Title of invention: Generative machine learning systems for drug design
Japanese patent registration number: 6866375
Patentee: Preferred Networks Inc
Filing date: December 2 2016
Registration date: April 9 2021
Computer system comprising a decoder that is realised as a neural network and generates information about compounds from potential representations; wherein the decoder is trained by decoding a potential representation generated by encoding information and labels about a compound with an encoder realised as a neural network and generating a reconstruction of the information about the compound; and wherein training of the decoder is constrained by reconstruction error.
The computer system of claim 1 or 2, wherein the training labels comprise one or more label elements having predetermined values.
The computer system of claim 3, wherein the label comprises one or more label elements selected from the group consisting of bioassay results, toxicity, cross-reactivity, pharmacokinetics, pharmacodynamics, bioavailability, and solubility.
A training method in which the computer is running, wherein in the training method, an encoder realised as a neural network is configured so that a decoder realised as a neural network decodes a latent representation encoded based on both information about a compound and a label, and wherein the training is constrained by reconstruction error.
This invention is related to generative machine learning systems for drug design. In prior technologies, exploration of lead compounds used to be slow, costly, and less effective when conducting high throughput or virtual screening.
This invention is a method for drug design that directly generates candidate compounds comprising a group of predetermined attributes by encoding information about chemical compounds in neural networks. Training run by computers can predict candidate chemical compounds. The aforementioned claims clearly describe that the method is for predicting drugs utilising AI.
Title of invention: Effective clustering of immunological entities
Japanese patent registration number: 6500144
Patentee: KOTAI Biotechnologies Inc
Filing date: March 28 2018
Registration date: March 22 2019
A method of analysing a collection of immunological entities, comprising:
- A step providing feature of at least two immunological entities, wherein the step eliminates calculating feature amounts from a three-dimensional model of at least two immunological entities;
- A step making a computer machine learning the analysis of antigen specificity or the binding mode of the immunological entities without specifying the antigen specificity or the binding mode based on the features; and
- A step classifying or determining the difference of the antigen specificity or the binding mode.
A method of analysing a collection of immunological entities, the method comprising:
- A step extracting features for each of at least one pair of sequences of members of the set of immunological entities, wherein the step eliminates calculating feature amounts from a three-dimensional model of at least two immunological entities;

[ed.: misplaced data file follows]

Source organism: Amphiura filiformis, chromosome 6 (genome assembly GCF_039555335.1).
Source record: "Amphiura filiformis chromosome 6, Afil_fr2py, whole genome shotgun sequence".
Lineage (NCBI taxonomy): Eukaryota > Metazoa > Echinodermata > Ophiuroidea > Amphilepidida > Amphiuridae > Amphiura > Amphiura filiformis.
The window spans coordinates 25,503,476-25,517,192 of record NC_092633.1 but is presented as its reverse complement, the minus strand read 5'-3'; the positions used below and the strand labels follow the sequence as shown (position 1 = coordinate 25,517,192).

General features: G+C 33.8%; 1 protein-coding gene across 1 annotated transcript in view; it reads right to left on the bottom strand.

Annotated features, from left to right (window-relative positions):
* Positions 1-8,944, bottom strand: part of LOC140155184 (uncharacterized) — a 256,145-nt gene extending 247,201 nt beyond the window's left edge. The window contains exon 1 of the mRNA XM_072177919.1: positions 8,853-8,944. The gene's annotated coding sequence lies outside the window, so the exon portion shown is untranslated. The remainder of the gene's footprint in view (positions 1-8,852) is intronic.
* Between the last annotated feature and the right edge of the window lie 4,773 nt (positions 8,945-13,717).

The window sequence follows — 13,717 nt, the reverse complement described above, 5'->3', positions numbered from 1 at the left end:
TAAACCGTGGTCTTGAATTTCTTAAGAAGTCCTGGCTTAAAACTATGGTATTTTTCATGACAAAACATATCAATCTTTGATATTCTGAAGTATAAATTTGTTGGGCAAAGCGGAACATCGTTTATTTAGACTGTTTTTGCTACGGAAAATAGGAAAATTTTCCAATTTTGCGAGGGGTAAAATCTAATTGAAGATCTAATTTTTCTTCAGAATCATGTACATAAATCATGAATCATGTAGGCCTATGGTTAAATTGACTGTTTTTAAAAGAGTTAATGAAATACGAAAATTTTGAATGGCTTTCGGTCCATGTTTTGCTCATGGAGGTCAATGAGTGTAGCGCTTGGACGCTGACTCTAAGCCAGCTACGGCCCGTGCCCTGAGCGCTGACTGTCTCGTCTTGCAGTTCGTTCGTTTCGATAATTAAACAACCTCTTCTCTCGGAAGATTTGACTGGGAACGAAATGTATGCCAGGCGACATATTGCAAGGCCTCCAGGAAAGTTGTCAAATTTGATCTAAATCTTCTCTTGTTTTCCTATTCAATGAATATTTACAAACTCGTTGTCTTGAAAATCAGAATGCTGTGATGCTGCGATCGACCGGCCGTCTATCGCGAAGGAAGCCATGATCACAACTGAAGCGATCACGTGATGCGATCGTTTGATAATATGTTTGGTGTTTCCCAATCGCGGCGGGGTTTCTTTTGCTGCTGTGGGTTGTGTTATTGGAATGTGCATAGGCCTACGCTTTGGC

- A step projecting the features into a high-dimensional vector space, wherein the distance of the members in space reflects the functional similarity of the members;
- A step clustering the set of immunological entities based on the distance; and
- A step analysing based on classification by the clustering as necessary.
The method of claim 3, wherein the feature includes at least one selected from sequence information, CDR1-3 sequence length, sequence coincidence, framework region sequence coincidence, total charge of molecules / hydrophilic / hydrophobic / number of aromatic amino acids, numbers of CDRs, framework region charge / hydrophilicity / hydrophobicity / number of aromatic amino acids, number of amino acids, heavy chain-light chain combination, number of somatic cell mutations, positions of mutations, presence / matching of amino acid motif, rarity relative to a reference sequence set, and an odds ratio of bound HLA by reference sequence.
The method according to claim 3 or 9, wherein the immunological entity is a cell comprising any one or more of an antibody, an antigen-binding fragment of an antibody, a B cell receptor, a fragment of a B cell receptor, a T cell receptor, a fragment of a T cell receptor, and a chimeric antigen receptor (CAR).
This invention provides a method for classifying immunological entities based on epitopes, and is related to generating epitope clusters and their application. The claims cover the process of clustering conducted by AI.
It is assumed that digital transformation of drug development will further accelerate in the years to come. As mentioned above, at present, AI may serve as a tool assisting in drug discovery to predict a combination of peptides that could become a medical compound.
Medical compounds identified and generated by AI are rarely specified in patent applications, but the fact that experimental data is led by AI is described in examples. Under Japanese patent practice, because AI is not eligible as an inventorship, most of the titles of inventions tend to be ‘computer system for drug discovery for…’. Even still, it could be said that some applications do not dare describe in the examples that AI discovers medial compounds.
The description of experimental data is a mandatory requirement when filing bio/pharma applications. Hypothetically, if the scope of the claims covering a medical compound of a certain peptide sequence is granted, does it mean that an applicant no longer needs to submit experimental data? Would enablement requirements supported by AI be admitted in the future? Or will process patents of a certain medicine derived from AI be granted? So many questions have come up – an eye has to be kept on the trends surrounding AI-related medical inventions.
Masato Iida is vice president of Shiga International Patent Office. As a patent attorney and technical expert, he is qualified to represent parties in court in IP litigation. He specialises in biochemistry, molecular biology, and pharmaceuticals.
Masato has experience constructing target screening systems and evaluation systems for anti-cancer agents (both cell-based and cell-free systems). He also has detailed knowledge of genome editing and gave a lecture on notes of caution for patent maps and strategies for patent applications on genome editing at a seminar organised by Nikkei Biotechnology & Business.
Masato is a graduate of the University of Tokyo. He has contributed articles to medical magazines based on his wide knowledge and experience in both biotechnology and the IP field.